By Melissa Wood, SeaFood Business assistant editor
Published on Tuesday, April 10, 2012
The sale of a major U.S. rainbow trout producer may cause some delays but should not significantly impact supply.
The USD 34 million purchase transfers the water rights and facilities of three farms owned by Idaho Trout Co. in Buhl, Idaho, to local groundwater districts. The districts are expected to lease those water rights for continued rainbow trout production, according to the Times-News of Twin Falls, Idaho.
“We’re led to believe that those facilities will continue to be devoted to rainbow trout production,” confirmed Randy MacMillan, past president of the U.S. Trout Farmers Association and immediate past president of the National Aquaculture Association.
“The key point is that the properties that were sold are going to be devoted to trout production — that’s the intent,” said MacMillan, who noted that there could be some delays in supply caused by the transfer in ownership. “The details of how that’s going to work are still being figured out.”
According to Kay Hardy, president of Idaho Trout Co., the decision to sell was made to resolve longstanding water rights issues that had been in litigation, and was not about financial issues.
“We are not closing for any economic reason. Far from feeling any economic pressure, it’s been a very good year in the Idaho trout industry for all of the producers,” said Hardy. “A number of people have been involved in litigation for years and this benefits many parties, including agriculture and other aquaculture users including SeaPak and Clear Springs Foods.”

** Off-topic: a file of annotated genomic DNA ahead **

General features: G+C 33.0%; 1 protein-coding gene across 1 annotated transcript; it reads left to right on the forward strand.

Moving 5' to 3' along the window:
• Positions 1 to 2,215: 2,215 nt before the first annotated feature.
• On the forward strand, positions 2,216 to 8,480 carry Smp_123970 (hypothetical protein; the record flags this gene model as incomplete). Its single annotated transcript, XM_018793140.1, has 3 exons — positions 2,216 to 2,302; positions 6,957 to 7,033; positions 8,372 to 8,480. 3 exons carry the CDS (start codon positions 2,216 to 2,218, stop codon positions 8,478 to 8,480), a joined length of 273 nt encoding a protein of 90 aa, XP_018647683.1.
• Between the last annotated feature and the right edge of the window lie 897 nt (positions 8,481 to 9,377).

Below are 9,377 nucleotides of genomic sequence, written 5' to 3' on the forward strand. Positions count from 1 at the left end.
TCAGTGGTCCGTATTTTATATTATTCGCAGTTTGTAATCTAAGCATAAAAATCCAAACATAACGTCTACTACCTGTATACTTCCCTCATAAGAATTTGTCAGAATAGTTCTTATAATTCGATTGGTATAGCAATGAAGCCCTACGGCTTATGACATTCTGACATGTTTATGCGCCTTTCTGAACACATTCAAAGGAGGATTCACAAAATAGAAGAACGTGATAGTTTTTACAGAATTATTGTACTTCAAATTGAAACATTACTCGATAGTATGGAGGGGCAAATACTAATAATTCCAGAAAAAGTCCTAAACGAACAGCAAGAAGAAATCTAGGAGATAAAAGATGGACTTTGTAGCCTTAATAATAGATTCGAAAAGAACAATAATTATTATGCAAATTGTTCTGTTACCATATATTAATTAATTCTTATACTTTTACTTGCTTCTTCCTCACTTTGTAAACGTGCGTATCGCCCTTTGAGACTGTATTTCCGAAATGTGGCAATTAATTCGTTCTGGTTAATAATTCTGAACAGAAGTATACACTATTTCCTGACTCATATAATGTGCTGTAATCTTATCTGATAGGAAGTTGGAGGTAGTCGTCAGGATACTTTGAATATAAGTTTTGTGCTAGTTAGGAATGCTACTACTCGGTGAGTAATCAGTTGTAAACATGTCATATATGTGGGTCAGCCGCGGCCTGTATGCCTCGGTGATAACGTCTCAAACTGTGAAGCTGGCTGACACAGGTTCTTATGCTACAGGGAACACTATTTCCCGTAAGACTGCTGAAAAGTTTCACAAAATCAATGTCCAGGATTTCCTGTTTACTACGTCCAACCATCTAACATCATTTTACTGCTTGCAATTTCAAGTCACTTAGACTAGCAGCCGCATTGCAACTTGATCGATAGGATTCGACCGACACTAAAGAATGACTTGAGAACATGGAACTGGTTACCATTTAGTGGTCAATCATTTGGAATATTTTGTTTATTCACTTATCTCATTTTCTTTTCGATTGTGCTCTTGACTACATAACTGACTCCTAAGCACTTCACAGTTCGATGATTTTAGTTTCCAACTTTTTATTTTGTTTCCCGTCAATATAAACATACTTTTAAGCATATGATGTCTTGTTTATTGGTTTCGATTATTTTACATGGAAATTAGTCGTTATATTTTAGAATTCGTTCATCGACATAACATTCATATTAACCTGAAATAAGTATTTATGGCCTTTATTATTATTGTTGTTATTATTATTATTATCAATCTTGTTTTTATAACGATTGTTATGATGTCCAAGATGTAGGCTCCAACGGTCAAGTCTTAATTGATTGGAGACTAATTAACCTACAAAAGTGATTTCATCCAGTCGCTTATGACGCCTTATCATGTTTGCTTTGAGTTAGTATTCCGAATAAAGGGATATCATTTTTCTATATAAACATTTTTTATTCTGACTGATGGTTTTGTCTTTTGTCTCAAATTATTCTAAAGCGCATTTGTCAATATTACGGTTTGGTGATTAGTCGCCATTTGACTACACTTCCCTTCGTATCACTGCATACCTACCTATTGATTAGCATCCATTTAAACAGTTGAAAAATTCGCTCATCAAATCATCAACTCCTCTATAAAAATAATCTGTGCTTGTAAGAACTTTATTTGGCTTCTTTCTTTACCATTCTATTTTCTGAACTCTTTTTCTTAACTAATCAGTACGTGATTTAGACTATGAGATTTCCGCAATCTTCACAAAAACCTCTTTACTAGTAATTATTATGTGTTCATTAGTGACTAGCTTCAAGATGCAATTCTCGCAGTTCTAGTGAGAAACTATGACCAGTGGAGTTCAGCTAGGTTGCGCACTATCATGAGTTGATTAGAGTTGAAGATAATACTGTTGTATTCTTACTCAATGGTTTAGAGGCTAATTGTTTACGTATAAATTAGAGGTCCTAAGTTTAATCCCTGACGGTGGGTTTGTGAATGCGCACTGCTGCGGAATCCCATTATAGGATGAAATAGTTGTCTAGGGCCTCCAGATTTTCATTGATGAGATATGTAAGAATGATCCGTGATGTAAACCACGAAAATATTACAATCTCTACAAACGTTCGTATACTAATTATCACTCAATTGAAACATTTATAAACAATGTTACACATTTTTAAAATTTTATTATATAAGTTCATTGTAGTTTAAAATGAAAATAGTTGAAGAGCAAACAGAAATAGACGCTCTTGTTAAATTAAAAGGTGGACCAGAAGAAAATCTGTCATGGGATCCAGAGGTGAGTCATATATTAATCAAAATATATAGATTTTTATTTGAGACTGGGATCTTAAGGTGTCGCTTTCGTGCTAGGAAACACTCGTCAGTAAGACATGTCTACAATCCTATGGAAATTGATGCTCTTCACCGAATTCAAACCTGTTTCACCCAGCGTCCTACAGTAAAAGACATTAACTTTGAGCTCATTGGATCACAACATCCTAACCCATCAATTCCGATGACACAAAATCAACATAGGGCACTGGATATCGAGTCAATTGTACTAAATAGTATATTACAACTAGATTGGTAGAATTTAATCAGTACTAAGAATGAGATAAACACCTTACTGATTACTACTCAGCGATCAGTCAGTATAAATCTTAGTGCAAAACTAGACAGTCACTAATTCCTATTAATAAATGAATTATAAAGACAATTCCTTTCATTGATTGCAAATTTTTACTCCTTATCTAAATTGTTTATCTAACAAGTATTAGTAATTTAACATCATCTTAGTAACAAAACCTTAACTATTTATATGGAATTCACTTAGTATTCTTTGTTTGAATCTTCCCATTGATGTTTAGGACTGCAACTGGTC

MacMillan explained that when you’re talking about water rights, things get “very, very complicated very, very fast.” In Idaho, the doctrine is “first in time, first in right. If you’re the first one to get the water right, then you have first priority to that water,” said MacMillan.
As a 60-year-old company, Idaho Trout Co. had senior water rights, which it sold to the groundwater districts. The districts will use those three farms to mitigate other trout farmers with junior rights who are not getting all of their water. MacMillan said they’re still in the process of figuring out how to do that.
The sale does not mean the end of Idaho Trout Co. either, said Hardy.
“We remain active in the trout industry but with a smaller operation and marketing arrangements still to be determined,” she said. “This was a decision based upon sharing of a water resource and we had worked on this diligently so that litigation could be ended for all parties and that we could again live in peace in a water community.”